hunger in North Korea

The amount of people suffering from hunger in North Korea has been on a steady incline since the 1990s. North Korea is home to about 25 million people and 10.5 million of these people are undernourished. While 70 percent of the population relies on food aid, the country’s military ambitions have invited harsh sanctions that severely hamper its people.

Roughly a quarter of North Korea’s GDP is funneled into helping Kim Jong-Un present a façade of power via nuclear weapons development. The continued missile launches have caused a lessening of support from charities and world leaders, making it even harder for North Koreans to find food.

Because of this, the vulnerable citizens of North Korea are desperately in need of aid. According to a United Nations report, “More predictable funding is urgently required to ensure the immediate needs of the most vulnerable are addressed.”

In November 2017, North Korea launched an intercontinental ballistic missile. The heightened tensions that resulted instigated the United Nations to respond with new sanctions on the regime’s energy supplies.

But while sanctions grip the country in an attempt to incentivize halting nuclear weapons development, the sanctions have also impacted hunger in North Korea. About 60,000 children are at risk of dying due to a lack of food, according to the United Nations Children’s Fund. On Tuesday, Jan. 30, 2018, UNICEF launched a $16.5 million emergency relief for North Korea.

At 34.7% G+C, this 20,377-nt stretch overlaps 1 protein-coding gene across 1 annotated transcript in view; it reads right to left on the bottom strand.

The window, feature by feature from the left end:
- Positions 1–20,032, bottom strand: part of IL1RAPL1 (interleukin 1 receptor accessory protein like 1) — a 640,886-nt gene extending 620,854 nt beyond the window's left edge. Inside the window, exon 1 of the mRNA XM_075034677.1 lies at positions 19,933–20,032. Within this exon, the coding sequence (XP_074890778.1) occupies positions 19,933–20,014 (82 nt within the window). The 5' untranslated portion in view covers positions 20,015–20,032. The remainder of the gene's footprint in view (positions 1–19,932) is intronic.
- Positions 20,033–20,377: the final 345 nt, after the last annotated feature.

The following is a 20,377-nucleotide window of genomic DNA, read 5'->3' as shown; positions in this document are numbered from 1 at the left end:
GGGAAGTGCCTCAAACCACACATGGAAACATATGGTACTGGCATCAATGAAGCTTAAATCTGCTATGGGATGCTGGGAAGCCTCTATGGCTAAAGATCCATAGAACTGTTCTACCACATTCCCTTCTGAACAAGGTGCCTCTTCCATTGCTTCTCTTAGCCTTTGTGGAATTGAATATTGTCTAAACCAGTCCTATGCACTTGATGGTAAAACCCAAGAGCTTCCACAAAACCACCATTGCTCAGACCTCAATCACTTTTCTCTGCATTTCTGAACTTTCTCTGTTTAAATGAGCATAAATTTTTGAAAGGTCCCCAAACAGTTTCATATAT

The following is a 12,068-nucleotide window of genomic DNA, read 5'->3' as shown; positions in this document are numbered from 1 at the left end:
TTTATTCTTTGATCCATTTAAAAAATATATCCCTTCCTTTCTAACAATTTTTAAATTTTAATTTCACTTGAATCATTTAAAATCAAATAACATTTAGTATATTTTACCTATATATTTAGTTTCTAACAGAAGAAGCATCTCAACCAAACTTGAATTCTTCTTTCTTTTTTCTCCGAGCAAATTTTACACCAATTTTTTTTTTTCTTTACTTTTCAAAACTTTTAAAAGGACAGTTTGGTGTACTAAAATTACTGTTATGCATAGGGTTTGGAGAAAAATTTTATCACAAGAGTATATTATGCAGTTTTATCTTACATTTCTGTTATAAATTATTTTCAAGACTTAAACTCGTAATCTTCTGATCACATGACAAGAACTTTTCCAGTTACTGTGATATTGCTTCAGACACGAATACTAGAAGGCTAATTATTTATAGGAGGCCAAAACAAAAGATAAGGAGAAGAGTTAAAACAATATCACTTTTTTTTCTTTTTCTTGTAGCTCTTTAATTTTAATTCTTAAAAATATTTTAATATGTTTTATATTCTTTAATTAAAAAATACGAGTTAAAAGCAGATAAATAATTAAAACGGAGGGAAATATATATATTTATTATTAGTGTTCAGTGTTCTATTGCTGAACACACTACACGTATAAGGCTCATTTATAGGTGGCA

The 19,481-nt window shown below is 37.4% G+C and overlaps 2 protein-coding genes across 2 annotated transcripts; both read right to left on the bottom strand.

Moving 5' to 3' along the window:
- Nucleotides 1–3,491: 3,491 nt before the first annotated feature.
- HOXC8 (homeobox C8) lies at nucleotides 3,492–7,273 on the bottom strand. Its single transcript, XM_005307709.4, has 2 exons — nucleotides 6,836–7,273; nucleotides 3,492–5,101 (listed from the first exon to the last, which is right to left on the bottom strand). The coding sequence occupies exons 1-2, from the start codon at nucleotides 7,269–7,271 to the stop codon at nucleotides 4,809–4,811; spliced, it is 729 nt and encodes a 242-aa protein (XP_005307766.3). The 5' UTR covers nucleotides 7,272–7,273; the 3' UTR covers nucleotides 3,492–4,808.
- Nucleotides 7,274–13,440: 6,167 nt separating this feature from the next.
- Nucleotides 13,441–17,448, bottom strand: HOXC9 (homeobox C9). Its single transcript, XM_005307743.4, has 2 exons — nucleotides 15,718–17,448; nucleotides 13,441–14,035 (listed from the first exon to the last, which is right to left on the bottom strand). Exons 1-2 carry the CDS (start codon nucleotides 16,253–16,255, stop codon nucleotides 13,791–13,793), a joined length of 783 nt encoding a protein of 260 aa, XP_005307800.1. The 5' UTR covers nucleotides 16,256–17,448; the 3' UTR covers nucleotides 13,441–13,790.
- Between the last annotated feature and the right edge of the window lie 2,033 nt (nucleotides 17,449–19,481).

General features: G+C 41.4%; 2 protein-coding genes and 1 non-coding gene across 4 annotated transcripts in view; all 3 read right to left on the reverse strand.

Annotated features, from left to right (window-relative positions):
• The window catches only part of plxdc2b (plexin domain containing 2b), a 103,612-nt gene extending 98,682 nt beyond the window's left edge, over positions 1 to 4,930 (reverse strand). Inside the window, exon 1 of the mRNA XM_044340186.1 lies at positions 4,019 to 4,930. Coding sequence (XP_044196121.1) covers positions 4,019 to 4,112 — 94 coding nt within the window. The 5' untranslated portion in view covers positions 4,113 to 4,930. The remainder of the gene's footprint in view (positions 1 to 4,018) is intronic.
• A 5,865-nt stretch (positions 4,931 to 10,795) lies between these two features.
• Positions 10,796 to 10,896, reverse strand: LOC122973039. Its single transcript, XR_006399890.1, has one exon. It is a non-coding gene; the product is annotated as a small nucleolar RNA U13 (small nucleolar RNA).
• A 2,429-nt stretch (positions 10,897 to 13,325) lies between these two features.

President Donald Trump announced new sanctions against North Korea on Friday, Feb. 23, 2018, and called them “the strongest sanctions on Korea that we have ever put on a country.” The move puts pressure on North Korea’s shipping and trade.

Former Secretary of State Rex Tillerson said in January that the international sanctions are “really starting to hurt” North Korea and was confident it would lead the regime to negotiate. The sanctions, combined with drought, corruption and a decline in crop production, add to hunger in North Korea more than they prevent weapon development.

The poor farmers of North Korea have, in some instances, resorted to using human waste as fertilizer for their crops, according to the BBC. This practice leads to the contamination of food grown in the soil. Furthermore, in January, a soldier was shot as he defected from North Korea and attempted to run across the demilitarized zone. An autopsy revealed his severe undernourishment, as well as the presence of many parasites in his stomach.

Kim Jong-Un has leveraged the threat of nuclear weapons and military to attain the opportunity to sit down with the President of the United States. All the while, the North Korean people suffer starvation in exchange. Hunger in North Korea will only continue to worsen if other charitable organizations, such as UNICEF, are unable to provide assistance to the nation.

– Sam Bramlett

Photo: Flickr